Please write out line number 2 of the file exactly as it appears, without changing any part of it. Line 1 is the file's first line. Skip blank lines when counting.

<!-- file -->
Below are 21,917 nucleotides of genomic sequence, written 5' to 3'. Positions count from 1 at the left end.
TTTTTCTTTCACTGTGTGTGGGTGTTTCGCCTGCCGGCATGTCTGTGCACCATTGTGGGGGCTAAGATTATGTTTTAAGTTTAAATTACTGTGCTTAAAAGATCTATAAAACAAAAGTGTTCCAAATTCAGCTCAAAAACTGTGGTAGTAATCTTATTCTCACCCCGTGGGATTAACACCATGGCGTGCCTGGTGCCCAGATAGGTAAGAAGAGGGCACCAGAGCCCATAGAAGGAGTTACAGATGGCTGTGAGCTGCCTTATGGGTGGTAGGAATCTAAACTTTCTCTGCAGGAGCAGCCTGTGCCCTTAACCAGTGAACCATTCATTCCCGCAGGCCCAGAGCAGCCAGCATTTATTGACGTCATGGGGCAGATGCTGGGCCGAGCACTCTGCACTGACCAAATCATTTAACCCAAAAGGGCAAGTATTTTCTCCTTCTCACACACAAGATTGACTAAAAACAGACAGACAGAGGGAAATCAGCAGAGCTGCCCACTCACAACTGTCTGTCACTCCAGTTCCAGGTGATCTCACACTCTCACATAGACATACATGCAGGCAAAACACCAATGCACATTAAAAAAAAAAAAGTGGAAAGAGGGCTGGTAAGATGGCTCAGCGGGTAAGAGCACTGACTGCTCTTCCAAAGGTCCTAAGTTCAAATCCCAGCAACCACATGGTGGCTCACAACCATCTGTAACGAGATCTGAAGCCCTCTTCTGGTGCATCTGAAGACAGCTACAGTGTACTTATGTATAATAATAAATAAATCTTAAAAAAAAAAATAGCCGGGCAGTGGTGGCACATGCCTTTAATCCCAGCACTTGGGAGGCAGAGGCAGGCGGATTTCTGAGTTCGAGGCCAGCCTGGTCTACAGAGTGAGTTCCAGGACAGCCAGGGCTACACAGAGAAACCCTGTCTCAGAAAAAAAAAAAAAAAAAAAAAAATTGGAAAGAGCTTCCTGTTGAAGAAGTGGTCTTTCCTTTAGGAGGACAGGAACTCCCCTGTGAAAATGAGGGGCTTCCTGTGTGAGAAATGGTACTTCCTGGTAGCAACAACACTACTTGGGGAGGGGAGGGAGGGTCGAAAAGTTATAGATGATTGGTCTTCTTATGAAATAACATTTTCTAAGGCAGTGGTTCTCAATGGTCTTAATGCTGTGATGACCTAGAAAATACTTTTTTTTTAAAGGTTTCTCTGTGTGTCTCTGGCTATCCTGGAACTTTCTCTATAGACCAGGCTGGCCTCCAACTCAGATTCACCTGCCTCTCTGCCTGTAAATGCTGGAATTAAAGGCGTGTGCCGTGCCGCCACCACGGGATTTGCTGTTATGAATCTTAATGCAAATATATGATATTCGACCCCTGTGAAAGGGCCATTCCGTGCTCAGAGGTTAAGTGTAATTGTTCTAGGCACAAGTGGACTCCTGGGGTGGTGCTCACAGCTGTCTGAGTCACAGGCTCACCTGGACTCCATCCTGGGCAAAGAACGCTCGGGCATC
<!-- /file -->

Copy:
TTTTTCTTTCACTGTGTGTGGGTGTTTCGCCTGCCGGCATGTCTGTGCACCATTGTGGGGGCTAAGATTATGTTTTAAGTTTAAATTACTGTGCTTAAAAGATCTATAAAACAAAAGTGTTCCAAATTCAGCTCAAAAACTGTGGTAGTAATCTTATTCTCACCCCGTGGGATTAACACCATGGCGTGCCTGGTGCCCAGATAGGTAAGAAGAGGGCACCAGAGCCCATAGAAGGAGTTACAGATGGCTGTGAGCTGCCTTATGGGTGGTAGGAATCTAAACTTTCTCTGCAGGAGCAGCCTGTGCCCTTAACCAGTGAACCATTCATTCCCGCAGGCCCAGAGCAGCCAGCATTTATTGACGTCATGGGGCAGATGCTGGGCCGAGCACTCTGCACTGACCAAATCATTTAACCCAAAAGGGCAAGTATTTTCTCCTTCTCACACACAAGATTGACTAAAAACAGACAGACAGAGGGAAATCAGCAGAGCTGCCCACTCACAACTGTCTGTCACTCCAGTTCCAGGTGATCTCACACTCTCACATAGACATACATGCAGGCAAAACACCAATGCACATTAAAAAAAAAAAAGTGGAAAGAGGGCTGGTAAGATGGCTCAGCGGGTAAGAGCACTGACTGCTCTTCCAAAGGTCCTAAGTTCAAATCCCAGCAACCACATGGTGGCTCACAACCATCTGTAACGAGATCTGAAGCCCTCTTCTGGTGCATCTGAAGACAGCTACAGTGTACTTATGTATAATAATAAATAAATCTTAAAAAAAAAAATAGCCGGGCAGTGGTGGCACATGCCTTTAATCCCAGCACTTGGGAGGCAGAGGCAGGCGGATTTCTGAGTTCGAGGCCAGCCTGGTCTACAGAGTGAGTTCCAGGACAGCCAGGGCTACACAGAGAAACCCTGTCTCAGAAAAAAAAAAAAAAAAAAAAAAATTGGAAAGAGCTTCCTGTTGAAGAAGTGGTCTTTCCTTTAGGAGGACAGGAACTCCCCTGTGAAAATGAGGGGCTTCCTGTGTGAGAAATGGTACTTCCTGGTAGCAACAACACTACTTGGGGAGGGGAGGGAGGGTCGAAAAGTTATAGATGATTGGTCTTCTTATGAAATAACATTTTCTAAGGCAGTGGTTCTCAATGGTCTTAATGCTGTGATGACCTAGAAAATACTTTTTTTTTAAAGGTTTCTCTGTGTGTCTCTGGCTATCCTGGAACTTTCTCTATAGACCAGGCTGGCCTCCAACTCAGATTCACCTGCCTCTCTGCCTGTAAATGCTGGAATTAAAGGCGTGTGCCGTGCCGCCACCACGGGATTTGCTGTTATGAATCTTAATGCAAATATATGATATTCGACCCCTGTGAAAGGGCCATTCCGTGCTCAGAGGTTAAGTGTAATTGTTCTAGGCACAAGTGGACTCCTGGGGTGGTGCTCACAGCTGTCTGAGTCACAGGCTCACCTGGACTCCATCCTGGGCAAAGAACGCTCGGGCATC